"It’s weird, because once you cross that line and go over the hill I can’t imagine going back.
"There’s things I see my friends eating - and I used to eat it - but now I feel sick because I have read about it and have read some of the science."
In August of this year, CNCB reported shared a story about a group of plant-based investors known as the 'vegan mafia', plunging cash into innovative animal-free products.
The article described the 'mafia' as a 'group of powerful vegans across the country who fund start-ups, and try to wean people from their dependence on animal products'.
According to mafia member Ryan Bethencourt, who runs bio-tech accelerator IndieBio: "There's a whole community of us that are building and funding vegan companies."
Impossible Foods and Beyond Meat are listed as some of the most significant plant-based tech start-ups for investors.
There is a common thread among the members of the group - they are not investing in products aimed at vegans.
The article said: "Instead, they are investing in products that appeal to the masses because they are healthier and cheaper."
Lots of people - including top athletes - credited documentary What the Health with inspiring them to go plant-based.
They were not alone. According to reports earlier this summer, a screening of the movie in Dallas, Texas led to a spike in the number of local vegans.
According to Dallas restauranteurs, people were coming in to eat, saying they were inspired by What the Health.
V-Eats Modern Vegan owner Troy Gardner said: "It's crazy that I've heard so much about [What the Health] in such a short period of time.
"And just 10 minutes ago, the gentleman who services our dish machine at the restaurant was telling me how he and his wife have just gone vegan.
"Yesterday was their first day, and he cited What the Health as the thing that pushed them over the edge."
Always on the cutting edge of culture, iconic cartoon South Park centered one of its episodes around a vegan storyline.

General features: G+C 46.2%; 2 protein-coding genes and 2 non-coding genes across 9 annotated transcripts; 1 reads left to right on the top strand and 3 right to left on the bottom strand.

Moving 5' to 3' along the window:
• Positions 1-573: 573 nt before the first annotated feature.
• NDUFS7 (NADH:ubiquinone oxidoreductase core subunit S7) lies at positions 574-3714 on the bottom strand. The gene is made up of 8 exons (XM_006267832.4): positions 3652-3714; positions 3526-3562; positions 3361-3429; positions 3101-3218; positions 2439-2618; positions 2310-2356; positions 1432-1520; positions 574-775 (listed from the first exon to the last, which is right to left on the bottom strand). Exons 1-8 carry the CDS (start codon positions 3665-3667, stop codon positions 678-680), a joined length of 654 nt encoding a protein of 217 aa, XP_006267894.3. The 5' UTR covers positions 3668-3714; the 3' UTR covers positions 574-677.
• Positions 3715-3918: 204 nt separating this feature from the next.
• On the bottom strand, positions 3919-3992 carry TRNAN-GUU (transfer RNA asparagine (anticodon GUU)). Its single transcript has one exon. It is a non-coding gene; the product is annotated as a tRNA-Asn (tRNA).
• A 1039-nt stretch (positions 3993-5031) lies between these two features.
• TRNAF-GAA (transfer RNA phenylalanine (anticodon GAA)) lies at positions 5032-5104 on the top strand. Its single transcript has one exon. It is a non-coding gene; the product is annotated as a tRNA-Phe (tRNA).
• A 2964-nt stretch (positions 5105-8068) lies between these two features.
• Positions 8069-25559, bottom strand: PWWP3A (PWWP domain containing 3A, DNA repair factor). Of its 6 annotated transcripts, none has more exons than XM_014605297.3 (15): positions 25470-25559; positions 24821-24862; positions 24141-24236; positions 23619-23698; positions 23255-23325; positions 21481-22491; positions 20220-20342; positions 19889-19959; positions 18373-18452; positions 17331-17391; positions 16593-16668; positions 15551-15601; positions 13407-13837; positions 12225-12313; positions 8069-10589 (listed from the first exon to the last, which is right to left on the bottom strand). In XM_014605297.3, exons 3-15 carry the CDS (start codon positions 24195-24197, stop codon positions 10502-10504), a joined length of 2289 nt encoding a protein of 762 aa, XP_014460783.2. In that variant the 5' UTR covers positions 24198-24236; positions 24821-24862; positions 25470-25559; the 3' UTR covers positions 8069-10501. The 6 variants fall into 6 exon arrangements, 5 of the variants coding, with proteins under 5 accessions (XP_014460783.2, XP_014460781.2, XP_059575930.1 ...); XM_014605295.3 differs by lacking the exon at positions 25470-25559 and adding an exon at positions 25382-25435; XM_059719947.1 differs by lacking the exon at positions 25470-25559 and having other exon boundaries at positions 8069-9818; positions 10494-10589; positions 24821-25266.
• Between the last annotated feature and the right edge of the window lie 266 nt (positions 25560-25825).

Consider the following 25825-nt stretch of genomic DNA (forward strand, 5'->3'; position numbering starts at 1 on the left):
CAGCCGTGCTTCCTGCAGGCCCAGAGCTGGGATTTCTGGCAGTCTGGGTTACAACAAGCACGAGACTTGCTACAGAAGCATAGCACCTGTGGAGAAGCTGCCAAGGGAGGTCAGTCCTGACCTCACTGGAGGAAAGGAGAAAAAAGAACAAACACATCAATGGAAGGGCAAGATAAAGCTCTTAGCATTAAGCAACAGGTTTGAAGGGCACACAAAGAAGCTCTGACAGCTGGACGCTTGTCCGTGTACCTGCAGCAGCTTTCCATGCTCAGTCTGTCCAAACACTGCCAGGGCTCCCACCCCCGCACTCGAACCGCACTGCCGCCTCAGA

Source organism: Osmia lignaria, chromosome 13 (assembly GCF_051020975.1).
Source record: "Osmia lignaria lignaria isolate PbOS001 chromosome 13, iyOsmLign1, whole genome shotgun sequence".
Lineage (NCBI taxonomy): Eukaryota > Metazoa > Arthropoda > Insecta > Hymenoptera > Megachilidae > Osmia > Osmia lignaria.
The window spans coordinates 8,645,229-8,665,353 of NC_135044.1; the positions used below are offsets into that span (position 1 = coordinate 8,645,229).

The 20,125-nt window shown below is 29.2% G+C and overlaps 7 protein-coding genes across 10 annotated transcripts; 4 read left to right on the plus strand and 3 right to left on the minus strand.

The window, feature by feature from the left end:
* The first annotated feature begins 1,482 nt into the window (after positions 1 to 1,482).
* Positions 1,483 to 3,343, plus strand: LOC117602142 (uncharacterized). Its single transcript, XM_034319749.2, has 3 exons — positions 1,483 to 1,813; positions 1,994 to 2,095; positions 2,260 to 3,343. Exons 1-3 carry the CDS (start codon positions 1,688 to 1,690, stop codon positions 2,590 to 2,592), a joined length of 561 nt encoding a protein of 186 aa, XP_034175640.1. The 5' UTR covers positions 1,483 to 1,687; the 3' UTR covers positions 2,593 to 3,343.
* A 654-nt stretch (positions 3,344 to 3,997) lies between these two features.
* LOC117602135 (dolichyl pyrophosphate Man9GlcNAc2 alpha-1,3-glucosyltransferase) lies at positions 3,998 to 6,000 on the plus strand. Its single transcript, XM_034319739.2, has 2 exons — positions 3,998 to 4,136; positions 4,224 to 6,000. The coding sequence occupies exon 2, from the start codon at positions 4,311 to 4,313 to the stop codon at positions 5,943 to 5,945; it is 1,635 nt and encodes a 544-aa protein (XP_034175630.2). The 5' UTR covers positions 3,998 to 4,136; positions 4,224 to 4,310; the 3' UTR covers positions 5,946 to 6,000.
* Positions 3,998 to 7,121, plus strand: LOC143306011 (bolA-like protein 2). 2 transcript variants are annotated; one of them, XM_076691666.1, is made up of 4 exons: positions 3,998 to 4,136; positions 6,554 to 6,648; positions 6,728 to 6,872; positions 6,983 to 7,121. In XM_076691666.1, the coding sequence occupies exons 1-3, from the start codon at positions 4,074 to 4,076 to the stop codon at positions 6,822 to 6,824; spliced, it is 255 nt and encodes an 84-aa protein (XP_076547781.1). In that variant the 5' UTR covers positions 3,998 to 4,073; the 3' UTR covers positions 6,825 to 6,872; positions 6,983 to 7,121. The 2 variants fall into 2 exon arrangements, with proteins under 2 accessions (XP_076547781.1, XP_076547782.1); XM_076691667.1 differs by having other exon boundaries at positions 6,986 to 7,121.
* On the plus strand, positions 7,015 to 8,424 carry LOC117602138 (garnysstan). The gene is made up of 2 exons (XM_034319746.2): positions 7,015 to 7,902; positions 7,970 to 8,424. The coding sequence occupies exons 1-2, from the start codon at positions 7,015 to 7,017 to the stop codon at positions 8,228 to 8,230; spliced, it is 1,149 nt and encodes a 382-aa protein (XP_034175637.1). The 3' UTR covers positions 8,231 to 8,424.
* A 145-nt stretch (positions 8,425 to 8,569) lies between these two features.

In an episode called Doubling Down, famously cantankerous character Eric Cartman is persuaded to give the lifestyle a go by ex-girlfriend Heidi after he blames his bad behavior on his bad diet.
One of the plant-based world's most high-tech products even makes an appearance in the episode, when Cartman visits Heidi at home, saying: "You were so right when you said there were vegan options for everything.
"Remember how you told me about Beyond Meat? I tried it and you were right - you can't even tell the difference between that and real meat."
But there is a twist in the story when Cartman tells Heidi that various omni foods are vegan.
"You gotta try this," he says. "It's called Beyond KFC. It's plant-based, soy protein - you just gotta try it."
Heidi's new diet of 'Beyond Arbys' and other non-vegan foods leads to some side effects, including feeling ill and weight gain.
In one of the biggest victories for the vegan movement this year the Advertising Standards Authority [ASA] cleared an advertisement by Go Vegan World that states: "Humane milk is a myth. Don't buy it."
The advert - which was featured in The Sunday Telegraph - pictures a cow standing behind barbed wire. Words on the ad say: "I went vegan the day I visited a dairy. The mothers, still bloody from birth, searched and called frantically for their babies.
"Their daughters, fresh from their mothers’ wombs but separated from them, trembled and cried piteously, drinking milk from rubber teats on the wall instead of their mothers’ nurturing bodies. All because humans take their milk."
The ASA received challenges from seven complainants about the ad - some of whom work or have worked in the dairy industry, but it cleared the ad of any wrongdoing
Higgins welcomed her win saying: "Dairy is inherently inhumane."
In one of the year's most popular stories, fast food giant McDonald's started testing a vegan burger - known (unsurprisingly as the 'McVegan') in Finland during October.
Christoffer Rönnblad, Marketing Director of McDonald's in Finland, said the response had been positive, adding: "We are following the reaction with interest and we are happy to receive feedback.
"That's the purpose of the trial."
Whatever the outcome, he confirmed that the brand will continue to expand its meat-free offerings in the future.
He added: "The vegan hamburger required extensive in-house product development. The [vegan] hamburger steak is soy based.
"We were really passionate about finding a steak that tastes really good."
Conservation charity the WWF published a report this year which warned that eating meat is devastating parts of the world because of the amount of land needed to produce animal feed.
The report, called Appetite for Destruction, launched at the Extinction and Livestock Conference.
According to WWF Food Policy Manager Duncan Williamson: "The world is consuming more animal protein than it needs and this is having a devastating effect on wildlife.
"A staggering 60 per cent of global biodiversity loss is down to the food we eat.
"We know a lot of people are aware that a meat-based diet has an impact on water and land, as well as causing greenhouse gas emissions, but few know the biggest issue of all comes from the crop-based feed the animals eat."